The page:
In July 1957, Curley was just a few months shy of turning 32 years old. And his real name wasn’t Curley. Just imagine a mother staring at her nuzzling newborn baby and saying, “Aww, he should share a name with a member of the Three Stooges.”

William Arles Shelton was born on Nov. 1, 1925. Drawn to music, he picked up a guitar and honed a voice that sounded like Hank Williams with some glorious cold.

He played all around the area as a young man, sometimes dipping into Nashville, Tennessee, or Illinois to sell a few records at barn dances.

His biggest break came in 1955 when, as a member of the Dixie Six, he became one of the stars of “Hillside Hoedown” – a hillbilly variety show that entranced local viewers and made everyone involved a local celebrity.

Other acts included Junie Dee, the Foggy Mountain Girls and Lunella Prune.

The weekend Hoedown concerts at the Agoga Tabernacle became community events. Anyone was welcome, including kids. In 1955, they hosted a Halloween costume contest, offering “50 silver dollars” to the winner. Children who showed up in costume got in for free.

Curley and the Dixies attracted fans wherever they went. And in ’57 they released a record under Curley’s name – with backing from “Doug Oldham and His Dixie Six.”

“Have You Seen My Baby,” written by Pendergraft and Berry, came out on the local imprint Falcon Records, with an a-side called “Stop Stay Away.”

That musician lifestyle both helped and hurt Curley. According to media reports, he loved to drink heavily and didn’t hesitate to flush his money into a booze bottle, despite the debt problems that nagged him.

But according to anybody who knew him, it was clear he possessed a massive talent. And almost everyone seemed to like him.

“(Curley) was something else,” local tavern owner Oswald “Poss” Coomes told The Gleaner’s Frank Boyett in 2007. “He sang those old love ballads, and women just went crazy. He had no trouble getting all the women he wanted.”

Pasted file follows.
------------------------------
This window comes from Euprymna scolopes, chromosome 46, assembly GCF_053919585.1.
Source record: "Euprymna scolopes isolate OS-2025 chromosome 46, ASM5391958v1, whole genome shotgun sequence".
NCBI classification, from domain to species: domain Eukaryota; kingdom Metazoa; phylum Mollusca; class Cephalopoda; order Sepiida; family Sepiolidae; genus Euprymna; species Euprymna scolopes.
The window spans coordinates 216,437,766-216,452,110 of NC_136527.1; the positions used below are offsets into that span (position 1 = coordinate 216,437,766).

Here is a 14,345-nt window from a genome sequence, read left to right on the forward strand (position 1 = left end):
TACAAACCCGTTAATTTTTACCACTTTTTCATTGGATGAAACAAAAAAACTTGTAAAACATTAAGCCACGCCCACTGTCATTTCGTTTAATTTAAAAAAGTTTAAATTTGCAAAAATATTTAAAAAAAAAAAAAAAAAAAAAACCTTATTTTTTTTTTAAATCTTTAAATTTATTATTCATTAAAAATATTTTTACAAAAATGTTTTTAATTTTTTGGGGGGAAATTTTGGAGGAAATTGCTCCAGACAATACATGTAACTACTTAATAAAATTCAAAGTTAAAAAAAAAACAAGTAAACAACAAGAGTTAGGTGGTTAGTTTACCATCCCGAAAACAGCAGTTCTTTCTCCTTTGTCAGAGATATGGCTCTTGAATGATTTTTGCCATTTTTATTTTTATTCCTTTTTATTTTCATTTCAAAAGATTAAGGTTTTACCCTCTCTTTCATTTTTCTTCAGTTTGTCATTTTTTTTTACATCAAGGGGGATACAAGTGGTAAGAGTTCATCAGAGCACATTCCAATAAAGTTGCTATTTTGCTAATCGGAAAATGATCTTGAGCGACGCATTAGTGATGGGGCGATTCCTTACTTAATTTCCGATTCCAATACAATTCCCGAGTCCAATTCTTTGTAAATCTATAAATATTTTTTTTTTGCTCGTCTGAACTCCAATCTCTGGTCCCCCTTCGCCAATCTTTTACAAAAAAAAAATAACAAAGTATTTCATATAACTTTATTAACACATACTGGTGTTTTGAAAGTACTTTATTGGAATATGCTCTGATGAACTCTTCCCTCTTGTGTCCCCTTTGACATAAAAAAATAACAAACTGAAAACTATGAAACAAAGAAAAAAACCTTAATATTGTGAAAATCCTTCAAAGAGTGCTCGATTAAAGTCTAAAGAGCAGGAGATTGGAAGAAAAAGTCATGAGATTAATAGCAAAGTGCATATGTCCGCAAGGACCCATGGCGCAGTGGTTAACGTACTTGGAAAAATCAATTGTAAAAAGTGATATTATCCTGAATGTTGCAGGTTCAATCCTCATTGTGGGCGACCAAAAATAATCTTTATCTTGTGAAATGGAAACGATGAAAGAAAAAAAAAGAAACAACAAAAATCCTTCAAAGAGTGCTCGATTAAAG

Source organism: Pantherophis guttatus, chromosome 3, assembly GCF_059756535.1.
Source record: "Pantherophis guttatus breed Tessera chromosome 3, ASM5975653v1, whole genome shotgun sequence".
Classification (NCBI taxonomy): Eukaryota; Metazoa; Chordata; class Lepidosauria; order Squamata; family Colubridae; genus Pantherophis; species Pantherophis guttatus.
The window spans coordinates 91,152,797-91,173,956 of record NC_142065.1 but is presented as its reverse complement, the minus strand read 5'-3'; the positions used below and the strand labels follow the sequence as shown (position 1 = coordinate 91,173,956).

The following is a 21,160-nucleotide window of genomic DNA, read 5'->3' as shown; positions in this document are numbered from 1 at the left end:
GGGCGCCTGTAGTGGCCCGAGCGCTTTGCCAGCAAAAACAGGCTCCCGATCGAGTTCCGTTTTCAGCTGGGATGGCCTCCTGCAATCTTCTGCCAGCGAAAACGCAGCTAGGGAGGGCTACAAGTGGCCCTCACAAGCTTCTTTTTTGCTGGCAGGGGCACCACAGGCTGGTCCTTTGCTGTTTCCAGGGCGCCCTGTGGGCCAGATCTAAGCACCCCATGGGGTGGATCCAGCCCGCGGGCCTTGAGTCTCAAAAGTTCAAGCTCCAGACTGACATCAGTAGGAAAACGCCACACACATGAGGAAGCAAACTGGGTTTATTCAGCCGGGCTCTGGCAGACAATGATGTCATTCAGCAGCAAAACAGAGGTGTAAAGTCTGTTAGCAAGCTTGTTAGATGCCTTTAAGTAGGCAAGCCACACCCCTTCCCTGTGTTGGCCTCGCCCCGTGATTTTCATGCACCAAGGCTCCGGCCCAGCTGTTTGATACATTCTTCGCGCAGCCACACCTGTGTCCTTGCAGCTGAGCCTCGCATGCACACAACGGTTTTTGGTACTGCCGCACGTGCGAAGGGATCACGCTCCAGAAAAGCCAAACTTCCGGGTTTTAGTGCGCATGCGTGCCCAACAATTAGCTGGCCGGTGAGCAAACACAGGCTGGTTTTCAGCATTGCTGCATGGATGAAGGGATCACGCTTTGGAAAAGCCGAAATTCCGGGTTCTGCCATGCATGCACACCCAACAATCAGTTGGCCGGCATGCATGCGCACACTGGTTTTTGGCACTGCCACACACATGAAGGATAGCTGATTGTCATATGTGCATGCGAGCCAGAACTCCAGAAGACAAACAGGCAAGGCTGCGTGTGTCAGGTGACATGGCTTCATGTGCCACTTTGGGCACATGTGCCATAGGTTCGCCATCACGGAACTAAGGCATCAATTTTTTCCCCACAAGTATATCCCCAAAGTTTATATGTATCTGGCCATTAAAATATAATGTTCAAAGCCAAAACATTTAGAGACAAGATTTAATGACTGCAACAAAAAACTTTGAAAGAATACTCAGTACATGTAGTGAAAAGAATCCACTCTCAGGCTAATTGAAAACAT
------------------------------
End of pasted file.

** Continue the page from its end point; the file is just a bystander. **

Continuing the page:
And according to Sheriff Williams, that led to some problems.

Sometime in 1954, Williams was strolling down Main Street in Henderson when Curley approached him.

The suave musician was nervous. A man he declined to name “is after me and wants to kill me,” he told Williams. “What can I do?”

“Why is the man after you?” Williams asked.

“Because I been with his wife a bunch of times,” Curley reportedly said.

Williams shook his head and offered some simple advice.

“Leave the woman alone and keep out of the man’s way,” he said.

Maybe Curley took Williams’ advice in that particular situation, and maybe he didn’t. But the sheriff was certain it did nothing to cool the musician’s affinity for married women. To him, Dec. 5, 1957, was proof of that.

Minnie Shuttleworth was sitting in her home just across the street from the VFW Club that day when her 10-year-old son walked through the door.

He and a friend had been playing at the establishment’s back parking lot when they noticed two ominous items peaking from an unruly tangle of weeds: an empty wallet and a single black shoe.

Minnie wasn’t too happy. Take those things back this minute, she said. Some hunters probably left them behind and would be back to collect them.

“But mom,” her son said, “there was some blood on the ground, too.”

She quickly followed the two boys across U.S. 41A and into the VFW parking lot.

There, they found a Ford convertible. Its driver’s door was flung open, and weird stains zigzagged across the hood.

“I walked toward the car, and when I got pretty close, I looked in,” Shuttleworth told the Courier then. “I saw enough to tell me (the man inside) was dead.”


Source: Evansville Courier & Press


Information from: Evansville Courier & Press, http://www.courierpress.com